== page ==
Thursday, June 11, 2009

Paradigm Shift Required

In Malcolm Gladwell's new book "Outliers" he examines the difference between talented piano players and merely competent students. The explanation is extraordinary players are not in fact "gifted" but have practiced much more. He asserts, 10,000 hours of polishing is required to shine in your chosen field. He gives several more examples of people who've spent 10k honing their skills. You can probably think of some as well, like Tiger Woods, Wayne Gretzky, Paul McCartney....

10,000 hours is Wow!!! That's 3 hours a day, 7 days a week, for 10 years!

My question is, does a balanced lifestyle including, career, exercise, walking the dogs, charity, gardening, friends, family, and most importantly spending time with my wife, mean i can never be more than a jack of all trades concerning my passions of real estate investing, photography, and painting?

If the hours in the day that remain after the balanced lifestyle is my spare time, are there 9 hours a day to devote to 3 hobbies? Maybe if i don't sleep.

If i want to keep all three hobbies, I'm going to have to compromise on the hours in the day devoted to each field. This is the frustrating conclusion. It's frustrating because i know i'd be much better at any of the three things if i wasn't spending time on the other two.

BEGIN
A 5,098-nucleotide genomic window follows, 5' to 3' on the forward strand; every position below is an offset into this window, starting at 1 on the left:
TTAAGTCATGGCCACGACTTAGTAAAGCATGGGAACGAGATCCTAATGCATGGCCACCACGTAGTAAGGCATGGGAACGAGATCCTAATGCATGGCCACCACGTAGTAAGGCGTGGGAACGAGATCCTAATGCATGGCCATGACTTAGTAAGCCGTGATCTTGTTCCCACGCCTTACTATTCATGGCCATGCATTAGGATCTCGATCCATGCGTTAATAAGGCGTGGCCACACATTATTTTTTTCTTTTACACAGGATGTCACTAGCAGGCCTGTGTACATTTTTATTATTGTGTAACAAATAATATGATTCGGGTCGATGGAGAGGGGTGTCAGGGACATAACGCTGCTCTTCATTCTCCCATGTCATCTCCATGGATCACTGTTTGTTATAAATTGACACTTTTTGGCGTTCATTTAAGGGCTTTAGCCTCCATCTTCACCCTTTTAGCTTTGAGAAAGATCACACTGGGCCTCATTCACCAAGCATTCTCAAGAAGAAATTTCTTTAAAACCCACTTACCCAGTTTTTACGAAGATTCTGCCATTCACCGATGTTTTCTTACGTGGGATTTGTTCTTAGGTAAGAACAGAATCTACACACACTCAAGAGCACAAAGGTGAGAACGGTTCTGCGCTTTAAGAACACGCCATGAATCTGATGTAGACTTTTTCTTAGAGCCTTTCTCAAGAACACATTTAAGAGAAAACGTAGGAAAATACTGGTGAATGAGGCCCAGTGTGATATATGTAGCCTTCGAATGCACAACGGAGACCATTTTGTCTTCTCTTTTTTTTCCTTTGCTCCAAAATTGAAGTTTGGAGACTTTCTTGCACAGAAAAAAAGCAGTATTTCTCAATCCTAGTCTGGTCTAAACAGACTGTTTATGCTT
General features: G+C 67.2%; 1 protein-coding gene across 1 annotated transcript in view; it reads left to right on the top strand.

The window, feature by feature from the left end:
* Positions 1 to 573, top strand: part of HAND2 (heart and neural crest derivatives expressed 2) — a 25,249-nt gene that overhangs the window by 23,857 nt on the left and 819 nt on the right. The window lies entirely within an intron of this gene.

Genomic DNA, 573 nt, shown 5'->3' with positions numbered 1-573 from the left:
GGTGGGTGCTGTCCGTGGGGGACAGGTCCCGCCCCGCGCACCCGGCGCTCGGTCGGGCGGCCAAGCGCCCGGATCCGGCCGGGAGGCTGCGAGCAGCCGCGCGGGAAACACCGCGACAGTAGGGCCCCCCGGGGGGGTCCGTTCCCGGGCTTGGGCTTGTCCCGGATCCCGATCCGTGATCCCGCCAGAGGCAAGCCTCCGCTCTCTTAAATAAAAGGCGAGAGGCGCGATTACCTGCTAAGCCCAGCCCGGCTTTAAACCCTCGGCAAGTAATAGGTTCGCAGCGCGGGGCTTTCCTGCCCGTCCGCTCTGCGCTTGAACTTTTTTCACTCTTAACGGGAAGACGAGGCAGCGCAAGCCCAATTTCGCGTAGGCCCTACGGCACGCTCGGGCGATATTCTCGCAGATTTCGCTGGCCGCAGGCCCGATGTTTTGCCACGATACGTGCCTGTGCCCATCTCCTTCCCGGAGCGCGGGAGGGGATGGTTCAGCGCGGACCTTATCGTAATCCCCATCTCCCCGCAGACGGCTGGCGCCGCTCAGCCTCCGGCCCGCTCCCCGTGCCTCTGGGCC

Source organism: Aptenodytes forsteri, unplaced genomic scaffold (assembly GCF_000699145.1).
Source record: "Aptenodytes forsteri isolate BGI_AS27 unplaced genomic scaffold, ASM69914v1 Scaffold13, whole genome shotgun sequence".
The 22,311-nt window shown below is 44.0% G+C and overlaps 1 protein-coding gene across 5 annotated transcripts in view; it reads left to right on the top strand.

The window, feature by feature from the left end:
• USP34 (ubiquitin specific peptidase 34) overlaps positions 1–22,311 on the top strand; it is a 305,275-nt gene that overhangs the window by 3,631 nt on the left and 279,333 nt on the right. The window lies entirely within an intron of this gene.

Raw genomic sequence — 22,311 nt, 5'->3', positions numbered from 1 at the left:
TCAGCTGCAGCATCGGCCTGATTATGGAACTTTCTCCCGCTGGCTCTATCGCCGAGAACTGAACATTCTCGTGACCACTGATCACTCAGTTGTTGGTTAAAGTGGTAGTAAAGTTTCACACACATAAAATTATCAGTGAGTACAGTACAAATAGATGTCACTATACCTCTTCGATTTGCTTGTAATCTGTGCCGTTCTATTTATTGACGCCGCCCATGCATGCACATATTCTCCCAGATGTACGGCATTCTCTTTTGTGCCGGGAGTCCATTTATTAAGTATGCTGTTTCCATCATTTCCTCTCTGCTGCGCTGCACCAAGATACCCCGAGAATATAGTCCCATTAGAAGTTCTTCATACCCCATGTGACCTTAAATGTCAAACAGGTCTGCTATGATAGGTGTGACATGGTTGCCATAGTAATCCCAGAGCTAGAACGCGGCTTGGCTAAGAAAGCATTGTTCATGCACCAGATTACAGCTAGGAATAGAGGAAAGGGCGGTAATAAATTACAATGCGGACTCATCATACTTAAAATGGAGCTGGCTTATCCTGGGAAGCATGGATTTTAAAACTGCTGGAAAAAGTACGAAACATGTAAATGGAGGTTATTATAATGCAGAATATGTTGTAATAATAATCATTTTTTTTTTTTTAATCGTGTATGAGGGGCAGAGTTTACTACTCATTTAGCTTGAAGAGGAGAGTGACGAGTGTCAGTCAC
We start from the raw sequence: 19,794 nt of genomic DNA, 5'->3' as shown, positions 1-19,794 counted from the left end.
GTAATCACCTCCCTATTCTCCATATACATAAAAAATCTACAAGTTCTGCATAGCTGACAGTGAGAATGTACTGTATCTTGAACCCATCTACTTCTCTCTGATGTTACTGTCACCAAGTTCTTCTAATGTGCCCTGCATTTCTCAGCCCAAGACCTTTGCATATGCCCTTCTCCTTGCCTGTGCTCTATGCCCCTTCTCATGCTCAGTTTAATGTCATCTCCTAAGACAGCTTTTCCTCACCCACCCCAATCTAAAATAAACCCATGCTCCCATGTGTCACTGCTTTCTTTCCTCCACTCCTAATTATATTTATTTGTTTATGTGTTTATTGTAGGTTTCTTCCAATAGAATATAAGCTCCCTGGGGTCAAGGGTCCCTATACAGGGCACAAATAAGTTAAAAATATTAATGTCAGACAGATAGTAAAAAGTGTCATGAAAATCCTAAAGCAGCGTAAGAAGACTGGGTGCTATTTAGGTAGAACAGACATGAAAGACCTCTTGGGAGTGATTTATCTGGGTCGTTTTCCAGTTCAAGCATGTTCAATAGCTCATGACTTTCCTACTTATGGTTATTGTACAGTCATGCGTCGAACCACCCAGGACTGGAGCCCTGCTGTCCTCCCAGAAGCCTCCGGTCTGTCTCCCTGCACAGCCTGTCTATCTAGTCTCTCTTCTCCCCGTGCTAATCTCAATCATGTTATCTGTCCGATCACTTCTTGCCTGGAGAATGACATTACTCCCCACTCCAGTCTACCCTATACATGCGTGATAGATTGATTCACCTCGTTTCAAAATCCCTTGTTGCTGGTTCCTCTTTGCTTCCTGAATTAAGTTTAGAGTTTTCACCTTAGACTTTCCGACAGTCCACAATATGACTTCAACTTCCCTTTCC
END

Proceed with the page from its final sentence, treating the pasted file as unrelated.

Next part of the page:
Lately i've been spending more time painting. The reason is to replace works that are selling in the silent auction to raise money for the Alberta Cancer Foundation. Since i've been painting more, it's obvious my skill is improving. I'm over the moon that my painting is better. It's tremendously rewarding, and yet the exciting part is i haven't even made a dent in 10,000 hours of painting. I can't imagine what my artwork will look like in 10 years.

But of course, because i've been painting more, i've been shooting less. That means my photography portfolio isn't growing, and that income stream isn't growing. Income aside, as a photographer, i'm also stagnating. New lighting techniques, compositions, equipment and special effects aren't being mastered. A growing, yet neglected list of people who want to be shot is frustrating.

What If i spent more time looking for great real estate deals? What would that mean? Probably i'd find more sweetheart deals. Looking for and analyzing deals is something i really enjoy, and besides the fun aspect, there are pretty big kickbacks that are hard to ignore.

One creative option, might be to focus exclusively on buying real estate and retire early, and thereafter shoot and paint to my hearts content. If gardening and watching hockey are sacrificed now, the timeline to retire could be even shorter. If i stopped wasting time walking to work and stayed awake longer drinking espresso coffee every night, who knows how short i could make that timeline to retire and start painting? On the other hand, maybe after 10 years of no gardening, no hockey, no walking and staying up late drinking espresso, i won't feel like painting. Maybe i'll just feel like sleeping?

Currently i'm prioritizing the balanced life, and all three pastimes. It may be impossible to achieve 10,000 hours in 10 years for any hobby by keeping all three, but hopefully i can find happiness long before shining in my field. Perhaps all i really need, instead of an extra 6 hours in the day, is a paradigm shift. To focus attention on the joy i've found in the first few hundred hours investing, shooting and painting, and not how very far i am from being 10 years older.